Dear Bel, it's just as well these aren't real letters, for I wouldn't tell you about the lonely hearts ad I paid £7 for. It ran: 'He desires mail from subtle female.' Why did I do it? The idea took on a life of its own - rather vague, diffuse, ambiguous. By spending £7, I thought, it opened up the possibility of an adventure, something new or different. I had no expectations, but I got two replies. One was from a 35 year old civil servant who is 'looking for kindness and gentleness' and asks 'please mention your box number when you reply so I know which one you are'. The other, a pink card says: 'She desires call from handsome hero. Madeline' and a telephone number. I dismissed the latter as a call girl, but Gale rightly pointed out that it's probably as good a reply as I could expect.
Dear Bel, in the last few days, I've begun to try to decide firmly if I really want to go to South America. Because, if I do, say early next year, it would seem silly not to see you between now and then. I think I'm trying to create excuses to see you.
It was very unexpected that you should ring last night, and then how lovely to see you. An absence of two weeks makes the hugs so intensely fonder.
Today I began to type my diaries onto disk. I could get quite enthused abut this. More or less at random I chose the journal from Corsica to type up.
Dear Bel, how was your weekend? When I go up to the secret garden I sometimes think I might see you there. A small section of the shubbery has been burnt to a cinder, but otherwise she looks lovely; the coming of the autumn has brought a multifold of tones and shades of green to the leaves. I watched the sun set and thought about South America. I must do this thing. I can see no other path forward for me.
Watching two series on BBC about Freud I have been inspired to re-acquaint myself with psychology. I read the Encyclopaedia Britannica which tells me about neuroses, an endemic disease. It tells me that social relationships in a large part come about as people seek to satisfy their complementary neuroses.
I just cheated. In the process of sitting down to write (another pretend letter to you), I rang you instead. How bubbly and full of life you sounded, firing me laughter and hope.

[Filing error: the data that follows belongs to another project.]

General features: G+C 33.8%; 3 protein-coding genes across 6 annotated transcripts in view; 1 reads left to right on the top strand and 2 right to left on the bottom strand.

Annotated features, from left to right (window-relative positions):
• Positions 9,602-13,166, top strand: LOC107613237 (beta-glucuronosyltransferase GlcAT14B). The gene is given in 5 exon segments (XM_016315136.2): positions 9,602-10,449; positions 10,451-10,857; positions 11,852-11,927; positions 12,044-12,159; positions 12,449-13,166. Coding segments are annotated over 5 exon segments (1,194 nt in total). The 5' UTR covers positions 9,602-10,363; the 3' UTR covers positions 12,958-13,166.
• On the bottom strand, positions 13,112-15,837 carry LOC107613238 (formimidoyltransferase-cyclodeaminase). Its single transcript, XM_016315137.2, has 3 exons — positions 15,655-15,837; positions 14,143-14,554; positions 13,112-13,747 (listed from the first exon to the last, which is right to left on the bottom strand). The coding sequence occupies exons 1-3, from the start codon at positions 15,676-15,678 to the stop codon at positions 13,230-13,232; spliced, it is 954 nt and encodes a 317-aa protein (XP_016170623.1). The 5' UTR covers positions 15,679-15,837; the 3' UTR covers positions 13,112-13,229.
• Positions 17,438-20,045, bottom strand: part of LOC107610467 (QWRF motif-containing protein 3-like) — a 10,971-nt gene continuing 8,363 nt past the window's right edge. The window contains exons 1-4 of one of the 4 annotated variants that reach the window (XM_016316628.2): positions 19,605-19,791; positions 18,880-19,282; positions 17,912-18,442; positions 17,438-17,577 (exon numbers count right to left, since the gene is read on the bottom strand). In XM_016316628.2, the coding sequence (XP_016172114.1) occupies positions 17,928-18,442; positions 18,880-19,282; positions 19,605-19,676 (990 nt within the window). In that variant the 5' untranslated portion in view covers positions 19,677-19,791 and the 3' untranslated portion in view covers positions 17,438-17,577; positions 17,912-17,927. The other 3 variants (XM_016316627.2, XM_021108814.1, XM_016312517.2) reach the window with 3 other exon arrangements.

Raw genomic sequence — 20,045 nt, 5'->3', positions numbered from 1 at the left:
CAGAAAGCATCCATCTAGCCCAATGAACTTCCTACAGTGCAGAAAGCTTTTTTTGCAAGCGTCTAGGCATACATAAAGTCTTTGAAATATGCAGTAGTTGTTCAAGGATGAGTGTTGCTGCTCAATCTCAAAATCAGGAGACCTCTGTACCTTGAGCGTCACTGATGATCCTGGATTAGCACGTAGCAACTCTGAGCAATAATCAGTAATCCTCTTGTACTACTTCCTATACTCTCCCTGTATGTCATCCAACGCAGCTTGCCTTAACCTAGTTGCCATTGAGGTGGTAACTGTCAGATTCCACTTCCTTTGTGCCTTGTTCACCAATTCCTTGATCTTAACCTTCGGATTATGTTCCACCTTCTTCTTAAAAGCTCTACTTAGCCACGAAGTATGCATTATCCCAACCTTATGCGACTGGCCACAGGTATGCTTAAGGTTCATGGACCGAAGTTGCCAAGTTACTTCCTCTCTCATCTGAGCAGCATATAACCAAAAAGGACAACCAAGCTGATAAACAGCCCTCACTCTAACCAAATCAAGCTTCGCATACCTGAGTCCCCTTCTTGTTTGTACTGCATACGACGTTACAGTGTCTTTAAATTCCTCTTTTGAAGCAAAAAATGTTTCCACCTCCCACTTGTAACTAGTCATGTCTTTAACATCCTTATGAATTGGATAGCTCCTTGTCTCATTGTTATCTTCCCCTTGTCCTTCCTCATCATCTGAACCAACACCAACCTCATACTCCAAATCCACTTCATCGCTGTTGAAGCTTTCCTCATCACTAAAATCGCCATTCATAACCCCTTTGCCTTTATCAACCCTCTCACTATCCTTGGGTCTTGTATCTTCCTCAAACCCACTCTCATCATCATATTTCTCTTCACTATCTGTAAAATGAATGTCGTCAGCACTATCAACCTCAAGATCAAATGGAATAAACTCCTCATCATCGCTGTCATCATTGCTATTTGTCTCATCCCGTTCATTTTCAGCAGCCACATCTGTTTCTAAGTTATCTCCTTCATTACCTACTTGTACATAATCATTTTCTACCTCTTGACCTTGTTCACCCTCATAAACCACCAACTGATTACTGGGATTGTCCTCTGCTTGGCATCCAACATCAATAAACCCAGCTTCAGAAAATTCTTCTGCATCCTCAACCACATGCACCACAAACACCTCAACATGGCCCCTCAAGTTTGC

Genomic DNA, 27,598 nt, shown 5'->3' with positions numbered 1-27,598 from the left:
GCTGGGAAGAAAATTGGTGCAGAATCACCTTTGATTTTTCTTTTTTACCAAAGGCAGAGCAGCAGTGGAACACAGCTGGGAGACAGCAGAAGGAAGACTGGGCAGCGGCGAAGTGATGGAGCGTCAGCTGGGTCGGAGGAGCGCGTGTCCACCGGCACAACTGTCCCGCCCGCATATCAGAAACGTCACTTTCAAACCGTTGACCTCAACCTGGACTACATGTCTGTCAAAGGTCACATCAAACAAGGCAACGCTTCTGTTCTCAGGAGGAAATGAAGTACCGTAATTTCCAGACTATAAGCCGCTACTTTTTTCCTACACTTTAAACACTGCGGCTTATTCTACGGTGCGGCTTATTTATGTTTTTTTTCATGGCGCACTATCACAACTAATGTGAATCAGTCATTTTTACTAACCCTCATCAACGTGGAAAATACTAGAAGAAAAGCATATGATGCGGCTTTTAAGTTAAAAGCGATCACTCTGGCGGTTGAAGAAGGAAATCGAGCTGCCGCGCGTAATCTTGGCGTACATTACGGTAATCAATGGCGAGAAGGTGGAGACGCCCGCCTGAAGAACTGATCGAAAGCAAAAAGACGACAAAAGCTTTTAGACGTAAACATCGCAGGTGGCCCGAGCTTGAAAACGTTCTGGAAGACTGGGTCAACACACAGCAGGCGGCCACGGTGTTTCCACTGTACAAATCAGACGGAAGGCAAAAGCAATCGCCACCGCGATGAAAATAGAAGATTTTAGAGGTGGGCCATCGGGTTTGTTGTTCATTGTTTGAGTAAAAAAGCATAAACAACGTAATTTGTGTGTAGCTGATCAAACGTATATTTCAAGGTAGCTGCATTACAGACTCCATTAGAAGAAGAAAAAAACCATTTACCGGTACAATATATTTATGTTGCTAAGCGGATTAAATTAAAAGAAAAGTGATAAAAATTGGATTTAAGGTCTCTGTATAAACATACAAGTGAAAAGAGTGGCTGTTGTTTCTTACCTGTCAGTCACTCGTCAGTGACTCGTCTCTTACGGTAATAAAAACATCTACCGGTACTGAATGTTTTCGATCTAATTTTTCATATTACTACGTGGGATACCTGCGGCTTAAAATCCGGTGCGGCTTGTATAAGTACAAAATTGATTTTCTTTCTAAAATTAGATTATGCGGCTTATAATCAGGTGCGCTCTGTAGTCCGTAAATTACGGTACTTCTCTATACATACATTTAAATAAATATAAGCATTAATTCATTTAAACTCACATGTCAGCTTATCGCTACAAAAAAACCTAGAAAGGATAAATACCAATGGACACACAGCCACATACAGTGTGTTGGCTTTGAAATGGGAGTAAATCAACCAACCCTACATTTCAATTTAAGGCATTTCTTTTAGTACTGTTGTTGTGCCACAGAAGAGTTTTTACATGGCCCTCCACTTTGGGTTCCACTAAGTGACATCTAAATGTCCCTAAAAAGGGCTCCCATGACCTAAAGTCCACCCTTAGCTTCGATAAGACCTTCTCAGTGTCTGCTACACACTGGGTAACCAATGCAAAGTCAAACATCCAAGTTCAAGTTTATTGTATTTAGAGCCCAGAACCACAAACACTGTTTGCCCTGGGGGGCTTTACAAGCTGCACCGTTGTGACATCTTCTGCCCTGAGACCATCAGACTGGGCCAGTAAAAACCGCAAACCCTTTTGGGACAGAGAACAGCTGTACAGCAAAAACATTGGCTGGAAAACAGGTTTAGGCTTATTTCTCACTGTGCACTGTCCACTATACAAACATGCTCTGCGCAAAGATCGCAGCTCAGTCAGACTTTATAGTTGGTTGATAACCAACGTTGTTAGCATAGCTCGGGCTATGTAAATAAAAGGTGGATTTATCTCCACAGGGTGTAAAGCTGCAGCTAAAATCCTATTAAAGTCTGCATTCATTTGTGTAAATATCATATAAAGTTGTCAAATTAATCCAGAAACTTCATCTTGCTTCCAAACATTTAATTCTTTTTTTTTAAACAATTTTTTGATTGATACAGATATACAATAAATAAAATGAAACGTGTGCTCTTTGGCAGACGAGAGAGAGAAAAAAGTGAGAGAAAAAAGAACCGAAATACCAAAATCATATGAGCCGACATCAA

Friday 28 September, Frankfurt
So here I sit in Frankfurt at the Interconti (as the tax driver called it) waiting for chairs to be moved from the lunch table to the conference hall. Jan Huntsman of Huntsman Chemical Corporation who is a financial aid to President Reagan stands at the podium now to talk about benzene or styrene. He has brought three of his ten children and shows them off to the congress; he asks them to stand up. They are blond and smiling rather like Mormons that come to your doorstep to sell you god. They smile with a warm crisp tidy smile. They make me think of machine made human beings. It is no surprise, then, to learn that Hunstman comes from Utah, Salt Lake City.
Dear Bel, it is the Berlin marathon this Sunday morning. The first runners left an hour ago and are expected to finish in one hour more. It rains persistently. In a few minutes I go to the Interconti for a champagne brunch, part of the conference. But the marathon has closed the city's transport. I will walk. It is not so far from Anna and Manu's flat. Anna teaches Hatha yoga here, and I sit in her yoga room. A few mystical pictures adorn the walls, a chest of drawers sits in one corner, and two wood beams stretch to the floor cutting the sterile whiteness of the room with their rich dark texture. Anna is attractive with bright orange hair and contrasting pink/red make-up. A small mouth tenses into a smile often. Manu is most at ease.
Paul K Lyons